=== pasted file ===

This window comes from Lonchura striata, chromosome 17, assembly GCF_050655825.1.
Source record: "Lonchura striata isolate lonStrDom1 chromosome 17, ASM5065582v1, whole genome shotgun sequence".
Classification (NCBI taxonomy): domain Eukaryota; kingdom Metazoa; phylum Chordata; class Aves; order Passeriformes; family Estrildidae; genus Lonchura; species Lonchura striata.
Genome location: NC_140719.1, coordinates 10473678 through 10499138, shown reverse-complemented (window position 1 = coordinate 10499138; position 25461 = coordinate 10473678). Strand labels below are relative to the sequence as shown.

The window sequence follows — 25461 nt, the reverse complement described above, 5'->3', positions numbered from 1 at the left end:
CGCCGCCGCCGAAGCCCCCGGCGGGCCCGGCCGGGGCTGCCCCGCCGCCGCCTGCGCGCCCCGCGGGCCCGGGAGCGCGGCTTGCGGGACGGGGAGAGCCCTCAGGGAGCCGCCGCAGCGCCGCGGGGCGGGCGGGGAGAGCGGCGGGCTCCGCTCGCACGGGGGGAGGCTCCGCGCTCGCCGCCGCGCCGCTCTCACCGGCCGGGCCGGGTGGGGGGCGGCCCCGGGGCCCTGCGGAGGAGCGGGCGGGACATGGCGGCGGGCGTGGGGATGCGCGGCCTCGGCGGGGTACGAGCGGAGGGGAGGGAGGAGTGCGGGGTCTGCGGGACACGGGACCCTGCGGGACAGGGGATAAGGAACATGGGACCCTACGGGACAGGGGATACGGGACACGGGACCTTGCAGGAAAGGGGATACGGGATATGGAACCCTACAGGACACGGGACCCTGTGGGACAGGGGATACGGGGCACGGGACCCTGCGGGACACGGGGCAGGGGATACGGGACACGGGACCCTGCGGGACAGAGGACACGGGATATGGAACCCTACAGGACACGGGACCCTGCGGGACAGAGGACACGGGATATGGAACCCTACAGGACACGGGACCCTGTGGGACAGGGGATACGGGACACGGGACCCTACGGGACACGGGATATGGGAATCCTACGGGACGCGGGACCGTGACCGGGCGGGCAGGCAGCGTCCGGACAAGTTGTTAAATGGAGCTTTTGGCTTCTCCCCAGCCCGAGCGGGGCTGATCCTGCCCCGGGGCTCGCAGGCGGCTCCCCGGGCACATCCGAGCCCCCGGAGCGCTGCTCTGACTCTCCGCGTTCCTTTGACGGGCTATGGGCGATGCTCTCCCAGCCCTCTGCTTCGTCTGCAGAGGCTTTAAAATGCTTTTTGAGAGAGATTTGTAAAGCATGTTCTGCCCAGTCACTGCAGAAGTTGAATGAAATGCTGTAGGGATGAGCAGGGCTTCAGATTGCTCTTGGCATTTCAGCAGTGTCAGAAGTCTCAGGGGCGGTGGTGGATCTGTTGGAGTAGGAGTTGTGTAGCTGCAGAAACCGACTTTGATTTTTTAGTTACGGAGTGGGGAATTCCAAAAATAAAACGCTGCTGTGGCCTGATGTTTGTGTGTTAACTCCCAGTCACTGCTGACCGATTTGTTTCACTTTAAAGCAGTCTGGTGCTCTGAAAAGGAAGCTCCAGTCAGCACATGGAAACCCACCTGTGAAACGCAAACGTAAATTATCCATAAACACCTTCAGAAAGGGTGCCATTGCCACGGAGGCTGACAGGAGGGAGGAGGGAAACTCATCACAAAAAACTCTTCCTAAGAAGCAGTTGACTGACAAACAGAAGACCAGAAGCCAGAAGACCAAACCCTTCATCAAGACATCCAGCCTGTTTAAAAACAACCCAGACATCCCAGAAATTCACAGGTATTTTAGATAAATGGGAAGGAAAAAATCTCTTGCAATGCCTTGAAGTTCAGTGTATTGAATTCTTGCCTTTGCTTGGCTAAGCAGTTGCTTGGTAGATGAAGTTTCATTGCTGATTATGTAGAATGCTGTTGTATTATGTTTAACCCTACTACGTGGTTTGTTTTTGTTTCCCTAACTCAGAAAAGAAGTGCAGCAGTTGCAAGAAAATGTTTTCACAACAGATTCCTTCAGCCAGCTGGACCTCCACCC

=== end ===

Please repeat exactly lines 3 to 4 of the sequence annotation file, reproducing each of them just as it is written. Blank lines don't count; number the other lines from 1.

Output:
Classification (NCBI taxonomy): domain Eukaryota; kingdom Metazoa; phylum Chordata; class Aves; order Passeriformes; family Estrildidae; genus Lonchura; species Lonchura striata.
Genome location: NC_140719.1, coordinates 10473678 through 10499138, shown reverse-complemented (window position 1 = coordinate 10499138; position 25461 = coordinate 10473678). Strand labels below are relative to the sequence as shown.